THE STANDARD: You just dropped your 9th album, 'The Beach Album', which is the first of the three albums that you produced during the pandemic. Why did you wait so long to release it?
ELI ESCOBAR: The Beach album was 100% created during the first month of the pandemic. I was very quick, because we had downtime and that was new for me. I felt an urgency to create. Normally, I get a therapeutic release through playing music live and connecting with people. I just felt I had to channel my creative energy into something. After creating it, I put it away very quickly. A lot of it is upbeat and danceable, it just didn't make any sense at the time. So, once I was finished with that body of work, I started other projects that came out during the pandemic. These were slower, more melancholic. They mirrored more of a 'this has been going on for a while' point of view, and they seemed to fit into the musical landscape of that time. So, I put those out first.
Did you make any adjustments before releasing it?
The Beach album was set aside for about three years. Sometimes, I don't connect with my own music once it's been made, and I just sort of forgot about this album. I was busy making new music and focusing on new projects. But when I listened to it again, I felt it deserved to come out. So, with no adjustments, I got it ready. It was already mastered. It was just about getting it pressed and ready for a digital release.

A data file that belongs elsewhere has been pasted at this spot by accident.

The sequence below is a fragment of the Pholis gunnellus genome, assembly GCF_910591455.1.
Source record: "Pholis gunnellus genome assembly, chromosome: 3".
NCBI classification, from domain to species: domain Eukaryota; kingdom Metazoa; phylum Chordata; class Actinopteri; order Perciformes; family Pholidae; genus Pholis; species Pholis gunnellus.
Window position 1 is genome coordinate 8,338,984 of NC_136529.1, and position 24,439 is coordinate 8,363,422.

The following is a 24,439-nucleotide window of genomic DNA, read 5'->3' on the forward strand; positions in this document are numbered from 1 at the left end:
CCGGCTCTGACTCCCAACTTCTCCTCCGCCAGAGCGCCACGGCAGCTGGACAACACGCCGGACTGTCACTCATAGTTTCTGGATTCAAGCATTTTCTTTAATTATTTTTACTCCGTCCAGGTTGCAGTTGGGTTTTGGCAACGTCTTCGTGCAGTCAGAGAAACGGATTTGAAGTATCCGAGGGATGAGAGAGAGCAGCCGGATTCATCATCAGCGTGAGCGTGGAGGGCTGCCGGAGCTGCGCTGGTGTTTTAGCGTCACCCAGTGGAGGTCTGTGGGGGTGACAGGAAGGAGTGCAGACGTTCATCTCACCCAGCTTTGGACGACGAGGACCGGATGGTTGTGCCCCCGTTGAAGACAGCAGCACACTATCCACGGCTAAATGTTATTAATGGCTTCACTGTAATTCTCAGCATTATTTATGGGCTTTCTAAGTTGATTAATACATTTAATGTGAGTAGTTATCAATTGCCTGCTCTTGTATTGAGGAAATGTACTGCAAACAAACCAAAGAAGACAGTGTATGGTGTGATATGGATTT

The album cover features a photo of a quaint beach house in the Rockaways. Is this the actual residence where you crafted your music?
I just picked that house on our block simply because it says "beach" on it. There wasn't a specific reason; it's just that sometimes, when I make music, I take photos of my environment at the time and attach them to the demos. I took a picture of this house on a sunny day and attached it to the album files. Maybe I should bring a copy of the vinyl to the couple who lives there as a surprise!
What can you tell us about living by the beach with your family in the Rockaways, is it something you miss?
Living out there for such a long time was my first experience in what felt like a suburb, especially since I grew up in Manhattan. I have friends from Queens who might not like to hear I called the Rockaways, which are part of Queens, as a suburb. But that's just how you look at it when you're from Manhattan. The experience was very hard because it coincided with such an uncertain time in the world. There were fantastic aspects, like having a garden and always-accessible outdoor space, not to mention the beach. But then, there was the mundane side I imagined suburban life would entail, and I realized I'm not made for that. I need to have lots of activities outside of my house, lots of action and lots of people around me. That just suits me better.
You’ve mentioned that you’ve been sitting on this album for 3 years. How does it resonate with you today?